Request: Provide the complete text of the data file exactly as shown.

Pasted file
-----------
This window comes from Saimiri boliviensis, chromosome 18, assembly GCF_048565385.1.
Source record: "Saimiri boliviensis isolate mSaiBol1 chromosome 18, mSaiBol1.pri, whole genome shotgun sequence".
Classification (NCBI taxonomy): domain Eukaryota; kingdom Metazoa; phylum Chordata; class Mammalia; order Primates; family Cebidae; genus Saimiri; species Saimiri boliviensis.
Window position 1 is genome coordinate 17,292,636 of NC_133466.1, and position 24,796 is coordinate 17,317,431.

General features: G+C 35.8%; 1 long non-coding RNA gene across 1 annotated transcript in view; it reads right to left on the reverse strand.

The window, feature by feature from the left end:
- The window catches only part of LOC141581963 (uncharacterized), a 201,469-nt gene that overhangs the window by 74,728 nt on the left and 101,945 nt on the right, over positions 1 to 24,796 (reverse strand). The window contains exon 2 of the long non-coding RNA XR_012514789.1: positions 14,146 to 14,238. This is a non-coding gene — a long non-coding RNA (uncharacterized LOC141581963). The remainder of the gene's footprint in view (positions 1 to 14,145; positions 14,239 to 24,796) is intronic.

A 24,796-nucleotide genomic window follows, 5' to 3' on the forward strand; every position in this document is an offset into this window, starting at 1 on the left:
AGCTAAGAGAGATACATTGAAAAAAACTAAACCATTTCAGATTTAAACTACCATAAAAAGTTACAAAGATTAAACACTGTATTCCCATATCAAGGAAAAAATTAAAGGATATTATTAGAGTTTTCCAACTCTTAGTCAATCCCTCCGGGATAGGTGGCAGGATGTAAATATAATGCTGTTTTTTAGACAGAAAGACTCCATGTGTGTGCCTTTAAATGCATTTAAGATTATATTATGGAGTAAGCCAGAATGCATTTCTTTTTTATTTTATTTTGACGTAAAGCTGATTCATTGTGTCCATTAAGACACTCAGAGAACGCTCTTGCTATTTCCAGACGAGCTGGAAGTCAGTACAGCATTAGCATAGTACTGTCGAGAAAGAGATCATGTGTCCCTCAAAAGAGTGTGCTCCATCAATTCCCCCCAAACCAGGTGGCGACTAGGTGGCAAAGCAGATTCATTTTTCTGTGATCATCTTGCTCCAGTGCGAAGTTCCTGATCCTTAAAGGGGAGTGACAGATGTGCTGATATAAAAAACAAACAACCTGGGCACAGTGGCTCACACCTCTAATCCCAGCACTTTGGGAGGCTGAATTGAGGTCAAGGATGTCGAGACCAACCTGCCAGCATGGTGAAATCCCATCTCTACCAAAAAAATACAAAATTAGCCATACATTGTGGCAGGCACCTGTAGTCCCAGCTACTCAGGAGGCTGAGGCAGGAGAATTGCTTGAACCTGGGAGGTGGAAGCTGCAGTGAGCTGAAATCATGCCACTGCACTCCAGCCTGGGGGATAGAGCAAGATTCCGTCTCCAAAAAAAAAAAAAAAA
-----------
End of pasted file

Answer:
This window comes from Saimiri boliviensis, chromosome 18, assembly GCF_048565385.1.
Source record: "Saimiri boliviensis isolate mSaiBol1 chromosome 18, mSaiBol1.pri, whole genome shotgun sequence".
Classification (NCBI taxonomy): domain Eukaryota; kingdom Metazoa; phylum Chordata; class Mammalia; order Primates; family Cebidae; genus Saimiri; species Saimiri boliviensis.
Window position 1 is genome coordinate 17,292,636 of NC_133466.1, and position 24,796 is coordinate 17,317,431.

General features: G+C 35.8%; 1 long non-coding RNA gene across 1 annotated transcript in view; it reads right to left on the reverse strand.

The window, feature by feature from the left end:
- The window catches only part of LOC141581963 (uncharacterized), a 201,469-nt gene that overhangs the window by 74,728 nt on the left and 101,945 nt on the right, over positions 1 to 24,796 (reverse strand). The window contains exon 2 of the long non-coding RNA XR_012514789.1: positions 14,146 to 14,238. This is a non-coding gene — a long non-coding RNA (uncharacterized LOC141581963). The remainder of the gene's footprint in view (positions 1 to 14,145; positions 14,239 to 24,796) is intronic.

A 24,796-nucleotide genomic window follows, 5' to 3' on the forward strand; every position in this document is an offset into this window, starting at 1 on the left:
AGCTAAGAGAGATACATTGAAAAAAACTAAACCATTTCAGATTTAAACTACCATAAAAAGTTACAAAGATTAAACACTGTATTCCCATATCAAGGAAAAAATTAAAGGATATTATTAGAGTTTTCCAACTCTTAGTCAATCCCTCCGGGATAGGTGGCAGGATGTAAATATAATGCTGTTTTTTAGACAGAAAGACTCCATGTGTGTGCCTTTAAATGCATTTAAGATTATATTATGGAGTAAGCCAGAATGCATTTCTTTTTTATTTTATTTTGACGTAAAGCTGATTCATTGTGTCCATTAAGACACTCAGAGAACGCTCTTGCTATTTCCAGACGAGCTGGAAGTCAGTACAGCATTAGCATAGTACTGTCGAGAAAGAGATCATGTGTCCCTCAAAAGAGTGTGCTCCATCAATTCCCCCCAAACCAGGTGGCGACTAGGTGGCAAAGCAGATTCATTTTTCTGTGATCATCTTGCTCCAGTGCGAAGTTCCTGATCCTTAAAGGGGAGTGACAGATGTGCTGATATAAAAAACAAACAACCTGGGCACAGTGGCTCACACCTCTAATCCCAGCACTTTGGGAGGCTGAATTGAGGTCAAGGATGTCGAGACCAACCTGCCAGCATGGTGAAATCCCATCTCTACCAAAAAAATACAAAATTAGCCATACATTGTGGCAGGCACCTGTAGTCCCAGCTACTCAGGAGGCTGAGGCAGGAGAATTGCTTGAACCTGGGAGGTGGAAGCTGCAGTGAGCTGAAATCATGCCACTGCACTCCAGCCTGGGGGATAGAGCAAGATTCCGTCTCCAAAAAAAAAAAAAAAA